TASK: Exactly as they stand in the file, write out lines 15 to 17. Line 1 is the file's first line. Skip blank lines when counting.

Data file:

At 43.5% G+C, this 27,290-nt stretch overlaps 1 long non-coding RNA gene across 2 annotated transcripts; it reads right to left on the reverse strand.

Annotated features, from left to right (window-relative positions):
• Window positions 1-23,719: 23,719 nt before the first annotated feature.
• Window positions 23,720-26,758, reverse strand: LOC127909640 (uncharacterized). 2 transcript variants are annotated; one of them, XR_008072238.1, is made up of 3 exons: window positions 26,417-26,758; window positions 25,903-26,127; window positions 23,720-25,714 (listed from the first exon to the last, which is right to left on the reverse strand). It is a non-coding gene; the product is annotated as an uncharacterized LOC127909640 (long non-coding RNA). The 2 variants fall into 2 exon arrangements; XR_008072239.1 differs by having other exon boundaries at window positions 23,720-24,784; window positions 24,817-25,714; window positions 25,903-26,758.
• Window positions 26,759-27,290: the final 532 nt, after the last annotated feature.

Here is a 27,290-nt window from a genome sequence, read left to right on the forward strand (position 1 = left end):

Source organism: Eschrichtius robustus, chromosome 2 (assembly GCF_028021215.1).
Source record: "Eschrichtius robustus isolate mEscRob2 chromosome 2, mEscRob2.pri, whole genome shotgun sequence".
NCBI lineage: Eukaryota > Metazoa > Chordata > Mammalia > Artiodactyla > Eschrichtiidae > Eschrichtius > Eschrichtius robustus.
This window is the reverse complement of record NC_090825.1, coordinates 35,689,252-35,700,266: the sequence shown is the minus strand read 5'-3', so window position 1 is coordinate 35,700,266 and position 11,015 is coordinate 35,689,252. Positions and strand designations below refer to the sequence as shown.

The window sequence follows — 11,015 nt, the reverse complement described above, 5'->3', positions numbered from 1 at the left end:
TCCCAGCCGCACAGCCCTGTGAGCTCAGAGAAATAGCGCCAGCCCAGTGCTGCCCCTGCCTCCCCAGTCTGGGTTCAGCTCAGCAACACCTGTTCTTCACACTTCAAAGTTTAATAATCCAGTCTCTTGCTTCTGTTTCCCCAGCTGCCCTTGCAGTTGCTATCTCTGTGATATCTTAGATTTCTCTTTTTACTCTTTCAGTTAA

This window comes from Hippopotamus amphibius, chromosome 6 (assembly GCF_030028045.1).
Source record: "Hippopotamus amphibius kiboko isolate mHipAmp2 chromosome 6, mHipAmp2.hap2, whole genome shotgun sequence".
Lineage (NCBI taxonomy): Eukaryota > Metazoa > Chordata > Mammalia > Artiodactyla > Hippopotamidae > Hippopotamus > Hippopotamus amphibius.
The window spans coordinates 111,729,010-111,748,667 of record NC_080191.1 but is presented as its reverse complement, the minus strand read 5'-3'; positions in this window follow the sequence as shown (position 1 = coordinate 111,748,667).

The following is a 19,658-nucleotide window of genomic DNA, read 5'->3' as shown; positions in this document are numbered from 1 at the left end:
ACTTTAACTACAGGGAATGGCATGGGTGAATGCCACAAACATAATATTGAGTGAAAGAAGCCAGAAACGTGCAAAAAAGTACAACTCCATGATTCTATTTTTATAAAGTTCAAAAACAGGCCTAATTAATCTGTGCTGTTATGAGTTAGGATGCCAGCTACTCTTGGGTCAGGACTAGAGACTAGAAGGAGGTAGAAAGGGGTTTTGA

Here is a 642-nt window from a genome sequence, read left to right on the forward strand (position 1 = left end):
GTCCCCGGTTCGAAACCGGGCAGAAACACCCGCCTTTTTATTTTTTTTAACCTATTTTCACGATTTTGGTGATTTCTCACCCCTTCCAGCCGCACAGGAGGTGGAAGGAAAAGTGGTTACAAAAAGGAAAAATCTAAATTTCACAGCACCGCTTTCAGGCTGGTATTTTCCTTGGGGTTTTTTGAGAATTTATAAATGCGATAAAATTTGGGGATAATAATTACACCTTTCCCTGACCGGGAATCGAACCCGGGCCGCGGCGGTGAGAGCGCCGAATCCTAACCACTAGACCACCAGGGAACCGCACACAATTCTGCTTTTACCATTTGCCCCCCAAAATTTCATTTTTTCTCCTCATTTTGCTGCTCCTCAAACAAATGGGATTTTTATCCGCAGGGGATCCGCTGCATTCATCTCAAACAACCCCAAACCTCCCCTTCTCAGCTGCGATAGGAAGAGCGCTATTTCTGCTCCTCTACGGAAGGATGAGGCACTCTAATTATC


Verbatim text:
Lineage (NCBI taxonomy): Eukaryota > Metazoa > Chordata > Mammalia > Artiodactyla > Hippopotamidae > Hippopotamus > Hippopotamus amphibius.
The window spans coordinates 111,729,010-111,748,667 of record NC_080191.1 but is presented as its reverse complement, the minus strand read 5'-3'; positions in this window follow the sequence as shown (position 1 = coordinate 111,748,667).

The following is a 19,658-nucleotide window of genomic DNA, read 5'->3' as shown; positions in this document are numbered from 1 at the left end: